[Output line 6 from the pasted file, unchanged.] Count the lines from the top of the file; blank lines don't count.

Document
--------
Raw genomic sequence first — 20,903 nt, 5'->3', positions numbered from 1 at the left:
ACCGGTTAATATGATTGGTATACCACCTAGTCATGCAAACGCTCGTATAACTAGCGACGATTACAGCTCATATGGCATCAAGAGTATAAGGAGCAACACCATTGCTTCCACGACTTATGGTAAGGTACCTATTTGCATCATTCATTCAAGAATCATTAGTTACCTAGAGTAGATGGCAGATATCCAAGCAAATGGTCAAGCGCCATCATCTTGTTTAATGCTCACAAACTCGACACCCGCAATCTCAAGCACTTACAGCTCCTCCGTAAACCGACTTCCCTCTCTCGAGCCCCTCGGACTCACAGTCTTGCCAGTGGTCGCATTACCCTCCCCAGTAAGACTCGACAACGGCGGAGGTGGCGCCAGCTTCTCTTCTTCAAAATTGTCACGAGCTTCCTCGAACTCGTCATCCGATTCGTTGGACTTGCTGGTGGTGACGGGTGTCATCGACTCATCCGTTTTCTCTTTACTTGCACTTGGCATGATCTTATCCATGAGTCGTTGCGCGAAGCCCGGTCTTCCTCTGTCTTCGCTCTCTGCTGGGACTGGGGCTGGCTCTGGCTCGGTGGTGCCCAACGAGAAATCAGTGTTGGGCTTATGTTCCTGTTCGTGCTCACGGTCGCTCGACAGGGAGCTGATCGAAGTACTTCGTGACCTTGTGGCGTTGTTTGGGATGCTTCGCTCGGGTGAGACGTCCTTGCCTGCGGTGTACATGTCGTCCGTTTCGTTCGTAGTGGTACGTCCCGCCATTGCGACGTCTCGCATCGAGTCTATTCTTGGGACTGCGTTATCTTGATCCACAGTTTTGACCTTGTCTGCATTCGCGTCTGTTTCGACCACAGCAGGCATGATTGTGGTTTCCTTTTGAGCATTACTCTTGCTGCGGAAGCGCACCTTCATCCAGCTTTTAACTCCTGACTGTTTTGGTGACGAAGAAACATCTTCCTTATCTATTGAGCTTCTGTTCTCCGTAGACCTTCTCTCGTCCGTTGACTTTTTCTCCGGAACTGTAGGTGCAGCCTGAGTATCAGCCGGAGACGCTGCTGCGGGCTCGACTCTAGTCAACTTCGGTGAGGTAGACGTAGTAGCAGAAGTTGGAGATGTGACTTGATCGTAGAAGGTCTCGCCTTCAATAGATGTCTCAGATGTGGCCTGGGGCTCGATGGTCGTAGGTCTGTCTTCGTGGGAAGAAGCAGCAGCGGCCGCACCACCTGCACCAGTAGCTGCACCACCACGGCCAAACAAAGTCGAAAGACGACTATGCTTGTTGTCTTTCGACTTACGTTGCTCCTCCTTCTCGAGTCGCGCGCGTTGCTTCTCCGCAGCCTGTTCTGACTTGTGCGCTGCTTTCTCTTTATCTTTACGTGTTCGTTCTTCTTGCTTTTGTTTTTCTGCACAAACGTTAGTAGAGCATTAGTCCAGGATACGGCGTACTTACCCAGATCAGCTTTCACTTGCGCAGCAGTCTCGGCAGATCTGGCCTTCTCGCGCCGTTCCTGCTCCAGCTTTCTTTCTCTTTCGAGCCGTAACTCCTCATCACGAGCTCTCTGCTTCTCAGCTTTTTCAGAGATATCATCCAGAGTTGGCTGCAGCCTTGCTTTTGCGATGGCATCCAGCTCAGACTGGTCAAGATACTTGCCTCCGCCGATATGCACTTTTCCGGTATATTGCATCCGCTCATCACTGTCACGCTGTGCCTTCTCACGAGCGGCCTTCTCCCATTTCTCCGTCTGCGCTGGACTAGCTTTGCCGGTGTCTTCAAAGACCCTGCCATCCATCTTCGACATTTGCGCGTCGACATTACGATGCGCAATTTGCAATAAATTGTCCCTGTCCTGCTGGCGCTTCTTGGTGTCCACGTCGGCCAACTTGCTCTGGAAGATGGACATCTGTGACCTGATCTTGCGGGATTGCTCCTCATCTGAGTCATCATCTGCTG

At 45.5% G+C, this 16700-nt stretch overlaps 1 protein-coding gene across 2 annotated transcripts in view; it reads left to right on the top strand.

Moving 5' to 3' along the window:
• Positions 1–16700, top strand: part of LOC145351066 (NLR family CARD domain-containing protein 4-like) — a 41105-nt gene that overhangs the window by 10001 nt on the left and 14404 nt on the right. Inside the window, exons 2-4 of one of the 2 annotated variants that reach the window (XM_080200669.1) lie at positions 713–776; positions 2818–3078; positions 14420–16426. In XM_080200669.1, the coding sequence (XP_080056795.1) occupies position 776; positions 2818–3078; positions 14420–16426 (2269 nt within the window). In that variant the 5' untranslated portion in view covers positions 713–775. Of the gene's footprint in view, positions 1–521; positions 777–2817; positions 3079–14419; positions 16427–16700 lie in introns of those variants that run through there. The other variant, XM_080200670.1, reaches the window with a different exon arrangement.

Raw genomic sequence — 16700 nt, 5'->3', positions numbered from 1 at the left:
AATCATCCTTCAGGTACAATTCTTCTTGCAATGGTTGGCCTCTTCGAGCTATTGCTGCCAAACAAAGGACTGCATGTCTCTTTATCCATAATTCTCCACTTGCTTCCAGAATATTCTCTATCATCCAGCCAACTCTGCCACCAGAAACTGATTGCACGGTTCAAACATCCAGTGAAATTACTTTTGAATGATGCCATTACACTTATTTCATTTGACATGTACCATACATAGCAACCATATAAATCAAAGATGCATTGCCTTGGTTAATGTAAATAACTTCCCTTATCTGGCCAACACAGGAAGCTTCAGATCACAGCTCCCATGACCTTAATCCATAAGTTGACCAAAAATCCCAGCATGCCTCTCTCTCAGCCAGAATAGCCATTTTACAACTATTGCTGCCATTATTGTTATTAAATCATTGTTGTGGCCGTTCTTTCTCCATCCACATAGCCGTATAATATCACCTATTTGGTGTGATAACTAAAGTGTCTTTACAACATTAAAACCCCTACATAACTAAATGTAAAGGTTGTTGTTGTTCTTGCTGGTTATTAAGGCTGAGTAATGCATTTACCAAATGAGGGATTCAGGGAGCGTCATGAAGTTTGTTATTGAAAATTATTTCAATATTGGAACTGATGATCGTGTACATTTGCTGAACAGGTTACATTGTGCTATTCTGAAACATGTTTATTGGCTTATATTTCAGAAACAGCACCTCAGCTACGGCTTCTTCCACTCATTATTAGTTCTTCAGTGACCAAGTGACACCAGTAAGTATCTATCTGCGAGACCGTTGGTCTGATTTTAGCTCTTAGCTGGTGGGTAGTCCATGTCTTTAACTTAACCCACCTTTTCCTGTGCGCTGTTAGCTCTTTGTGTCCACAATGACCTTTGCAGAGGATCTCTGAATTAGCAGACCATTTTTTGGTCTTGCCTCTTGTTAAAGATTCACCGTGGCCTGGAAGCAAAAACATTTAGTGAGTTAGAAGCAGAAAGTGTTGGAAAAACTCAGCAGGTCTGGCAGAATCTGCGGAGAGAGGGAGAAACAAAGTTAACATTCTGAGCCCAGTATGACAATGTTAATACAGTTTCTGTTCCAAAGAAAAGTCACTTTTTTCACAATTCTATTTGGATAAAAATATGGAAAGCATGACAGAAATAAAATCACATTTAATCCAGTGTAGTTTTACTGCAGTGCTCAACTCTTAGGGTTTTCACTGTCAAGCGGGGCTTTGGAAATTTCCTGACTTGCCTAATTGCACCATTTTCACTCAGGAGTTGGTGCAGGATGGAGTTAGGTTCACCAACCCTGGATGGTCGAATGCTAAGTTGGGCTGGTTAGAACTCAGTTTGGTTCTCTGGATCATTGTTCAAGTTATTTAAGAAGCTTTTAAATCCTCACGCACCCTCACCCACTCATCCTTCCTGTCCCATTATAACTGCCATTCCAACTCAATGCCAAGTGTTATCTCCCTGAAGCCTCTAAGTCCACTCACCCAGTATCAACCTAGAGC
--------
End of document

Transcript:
Raw genomic sequence — 16700 nt, 5'->3', positions numbered from 1 at the left: